Why We Like It

  • Strong, padded EVA midsole.
  • Provides a great level of grip.
  • Cushioned for extra comfort.
  • Durable design.
  • Uses flexible materials.

Our Verdict

These running shoes offer a great mixture of durability and flexibility, being soft enough to stay comfortable while still being durable enough to handle all kinds of wear and tear you might encounter.

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Running Shoes for Bad Knees Buyer’s Guide

Buying running shoes is already difficult enough as it is, but finding the best running shoes for bad knees is an entirely different problem. If you don’t know what you’re looking for, it is very easy to end up buying something that ends up being less helpful than you expected, and you might even struggle to keep up a regular exercise routine due to them.

The Fit

The best way to prevent unnecessary pain is to buy running shoes that fit you – while it might seem like a really obvious point, a lot of people end up paying for shoes that don’t suit the shape and size of their feet. This can cause a huge range of problems, and there isn’t an easy way to solve it, short of buying a completely new pair that fit better.

For starters, a shoe that’s too large is very easy to trip over in, no matter how careful you are. This can lead to both minor and major injuries and puts your feet in much more danger than they need to be in – however, if you have bad joints, it’s also easy to stumble in a way that makes your joints even worse, or re-open injuries that were in the process of healing already. If you already have bad knee joints, something as minor as a small sprain can be enough to completely stop you from moving properly for a while.

Shoes that are too small can lead to similar issues, although the damage and injuries are more direct – you might end up with blisters and bruises on your feet, making it harder for you to wear them properly in the future, and there’s always a chance of your toes getting squished in uncomfortable ways after wearing them for an extended period of time.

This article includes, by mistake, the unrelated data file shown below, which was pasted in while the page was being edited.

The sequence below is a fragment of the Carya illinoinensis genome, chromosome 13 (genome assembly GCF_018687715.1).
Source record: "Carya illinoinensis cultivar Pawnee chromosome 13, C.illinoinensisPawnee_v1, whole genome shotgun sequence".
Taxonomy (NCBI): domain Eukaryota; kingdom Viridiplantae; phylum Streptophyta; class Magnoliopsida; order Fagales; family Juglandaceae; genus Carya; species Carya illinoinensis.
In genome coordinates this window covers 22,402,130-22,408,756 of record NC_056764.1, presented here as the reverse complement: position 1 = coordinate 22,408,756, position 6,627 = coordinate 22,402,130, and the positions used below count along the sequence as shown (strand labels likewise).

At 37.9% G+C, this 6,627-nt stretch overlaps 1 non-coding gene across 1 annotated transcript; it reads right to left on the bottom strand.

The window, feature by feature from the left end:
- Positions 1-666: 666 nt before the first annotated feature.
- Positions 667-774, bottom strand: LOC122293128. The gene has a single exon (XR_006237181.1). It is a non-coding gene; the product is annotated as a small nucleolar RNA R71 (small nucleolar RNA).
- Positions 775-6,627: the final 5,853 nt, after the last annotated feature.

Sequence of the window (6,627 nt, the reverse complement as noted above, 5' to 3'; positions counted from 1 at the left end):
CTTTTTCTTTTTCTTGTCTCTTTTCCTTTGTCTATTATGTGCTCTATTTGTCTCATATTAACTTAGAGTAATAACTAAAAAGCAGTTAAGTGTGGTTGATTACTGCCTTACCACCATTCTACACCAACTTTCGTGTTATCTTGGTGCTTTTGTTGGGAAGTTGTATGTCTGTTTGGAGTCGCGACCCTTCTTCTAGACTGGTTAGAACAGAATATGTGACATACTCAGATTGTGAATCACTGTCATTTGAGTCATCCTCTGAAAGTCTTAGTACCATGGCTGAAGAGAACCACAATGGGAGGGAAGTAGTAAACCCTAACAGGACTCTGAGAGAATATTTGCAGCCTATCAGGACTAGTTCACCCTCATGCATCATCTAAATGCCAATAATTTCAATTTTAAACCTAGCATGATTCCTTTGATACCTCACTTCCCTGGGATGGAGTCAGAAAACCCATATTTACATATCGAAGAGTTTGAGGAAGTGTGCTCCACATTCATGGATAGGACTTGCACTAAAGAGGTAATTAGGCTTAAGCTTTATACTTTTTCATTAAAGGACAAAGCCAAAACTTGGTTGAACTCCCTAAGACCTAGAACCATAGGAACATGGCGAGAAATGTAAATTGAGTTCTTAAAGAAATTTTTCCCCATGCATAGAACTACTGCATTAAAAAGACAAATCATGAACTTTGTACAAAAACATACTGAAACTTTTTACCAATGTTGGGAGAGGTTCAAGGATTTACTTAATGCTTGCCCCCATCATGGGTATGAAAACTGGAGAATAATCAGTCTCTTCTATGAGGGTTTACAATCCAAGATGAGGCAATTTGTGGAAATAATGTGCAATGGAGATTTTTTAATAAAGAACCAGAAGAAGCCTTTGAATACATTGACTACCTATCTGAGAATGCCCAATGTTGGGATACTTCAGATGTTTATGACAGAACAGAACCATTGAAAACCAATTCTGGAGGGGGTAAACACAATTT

The Outsole

The outsole of your running shoes makes a big difference in terms of how much your shoes will protect your feet, as well as how much padding they’ll offer in general. They help compensate for the shape of your feet if your arches are flat or really high, and a thin outsole will generally lead to you feeling more impacts while you’re walking or running around.

A bad outsole might also lead to more injuries in the long run, since you’ll not have as much between you and the ground – stumbling onto something or falling from a higher-than-usual height can be much more of a problem, since there’s no material to help dampen the impact and absorb the physical shocks. Because of this, more of the force from each impact goes straight into your feet and legs, making it far more likely that you’ll end up getting hurt that way.

The Midsole

While midsoles aren’t always necessary, they can make a big difference under certain circumstances.  The average insole will work as an extension of the outsole and the midsole, providing slightly more cushioning and physical protection alongside whatever’s offered by the existing sole parts. However, in some cases, a midsole will be built with materials that aren’t used anywhere else: things like memory foam or ventilation holes, which can’t be safely used on the outsole and might be too uncomfortable to use on an insole.

Running shoes without midsoles aren’t necessarily worse, and they can sometimes add too much padding to feel comfortable, so it’s mostly down to personal preference, as well as what you’ll be using the shoes for. Excess padding can feel unnecessary if you’re only jogging or taking walks, but it can sometimes be an almost necessary feature if you’re regularly taking part in intense runs and sprints, including things like marathons or self-set challenges.

The Insole